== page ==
Many ASMRtists insist ASMR is not sexual. They consider it a calming experience similar to prayer, meditation, or a natural high. For them, it’s not intended to be arousing but relaxing.
It also is sexual
That doesn’t stop people from sexualizing ASMR. Like it or not, there are several ASMRtists on YouTube producing more adult content in the community. This type of ASMR lead those outside the community to believe ASMR is for flirtation and a sexual experience.
With ASMR having a cultural moment and being a huge sensation, marketers have wasted little time making it work for them. More advertisements and magazines have hopped on the ASMR bandwagon, purposefully including ASMR triggers. W Magazine has an entire video series of ASMR videos featuring celebrities like Kate Hudson.
Unintentionally, Bob Ross, the painter on PBS in the ’80s and ’90s, also became a bit of an ASMR YouTube star. Many have even gone as far as calling him the Godfather of ASMR. His deep, calming voice and relaxed presence is said to be very triggering.
Lower Heart Rate
Since it provides a calming effect, it should be no surprise ASMR has potential health benefits. An early, peer-reviewed study found ASMR reduces your heart rate and have other potentially beneficial mental and physical health benefits.
Visual triggers can be just as powerful as audio triggers. A common and popular type of ASMR video is roleplay. YouTubers will act out various situations, including haircut appointments, doctor visits, Harry Potter based roleplays, science fiction roleplays, not to mention plenty of experimental and bizarre roleplays.
Insomnia and Anxiety
People who struggle with insomnia, anxiety, and depression have flocked to ASMR videos to help them alleviate their symptoms. It’s just another big reason why its become popular. What’s better, few think ASMR has any potentially dangerous effects since it’s similar to meditation or yoga. So, it might be a natural way to help people fall asleep or treat their anxiety. Unfortunately, few studies exist on the topic and the science is only getting started.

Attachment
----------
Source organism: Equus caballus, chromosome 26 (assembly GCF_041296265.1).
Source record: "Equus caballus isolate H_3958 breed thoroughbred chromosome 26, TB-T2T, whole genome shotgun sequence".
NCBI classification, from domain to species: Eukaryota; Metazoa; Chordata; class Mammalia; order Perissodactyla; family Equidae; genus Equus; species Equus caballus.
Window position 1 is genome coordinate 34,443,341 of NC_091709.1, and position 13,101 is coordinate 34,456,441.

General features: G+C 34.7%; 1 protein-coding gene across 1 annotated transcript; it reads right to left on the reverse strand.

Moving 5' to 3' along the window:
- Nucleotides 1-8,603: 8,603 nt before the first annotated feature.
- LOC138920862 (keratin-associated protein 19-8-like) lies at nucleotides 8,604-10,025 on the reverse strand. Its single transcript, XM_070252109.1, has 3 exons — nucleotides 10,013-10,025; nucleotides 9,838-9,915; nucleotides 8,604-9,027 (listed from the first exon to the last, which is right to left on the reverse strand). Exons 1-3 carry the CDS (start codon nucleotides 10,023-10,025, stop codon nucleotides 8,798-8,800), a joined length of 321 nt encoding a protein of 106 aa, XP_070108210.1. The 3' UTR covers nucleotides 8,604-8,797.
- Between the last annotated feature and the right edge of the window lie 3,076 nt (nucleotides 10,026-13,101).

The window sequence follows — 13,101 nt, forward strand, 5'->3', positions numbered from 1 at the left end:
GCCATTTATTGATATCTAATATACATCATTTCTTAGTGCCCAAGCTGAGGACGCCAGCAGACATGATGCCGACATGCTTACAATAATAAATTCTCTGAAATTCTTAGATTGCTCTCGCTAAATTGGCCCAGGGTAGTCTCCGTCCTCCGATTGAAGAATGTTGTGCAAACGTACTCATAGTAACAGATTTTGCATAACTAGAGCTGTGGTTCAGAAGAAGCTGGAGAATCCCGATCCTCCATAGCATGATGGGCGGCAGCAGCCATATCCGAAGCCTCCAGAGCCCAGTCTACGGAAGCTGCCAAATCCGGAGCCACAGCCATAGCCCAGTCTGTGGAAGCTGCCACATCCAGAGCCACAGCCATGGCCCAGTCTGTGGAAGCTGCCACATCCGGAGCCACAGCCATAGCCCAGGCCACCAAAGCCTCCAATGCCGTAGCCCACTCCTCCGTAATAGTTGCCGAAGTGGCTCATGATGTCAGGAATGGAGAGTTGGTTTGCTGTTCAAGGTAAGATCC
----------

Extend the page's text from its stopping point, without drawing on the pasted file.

That’s not to say studies haven’t been done. We’ve already mentioned a few. One study at the University of Winnipeg used an fMRI machine with two groups of people, one group that experiences ASMR and another that doesn’t. The study hypothesized from the results that ASMR-capable people may have “reduced ability to inhibit sensory-emotional experiences that are suppressed in most individuals.” In other words, ASMR probably isn’t a disorder but a special way for some people to experience relaxation.
While some can continue to experience ASMR on the regular, many others have said it has stopped for them. This phenomenon has been called “ASMR Immunity,” when an ASMRer can no longer experience tingles. No one knows why this happens. Many ASMRtists put up videos specifically for this problem, trying to “cure” people of their immunity.
The jury is still out
The science behind all of it is still in its infancy. Not everyone is on board with the topic, either, thinking it’s not a real sensation that deserves serious study. Still, other researchers remain optimistic more studies will be done to investigate it and perhaps form a legitimate science around it.
Want more great information on how to stay relaxed? Definitely check out 25 Motivational Thoughts To Keep You Calm On Stressful Days. Your brain will thank you.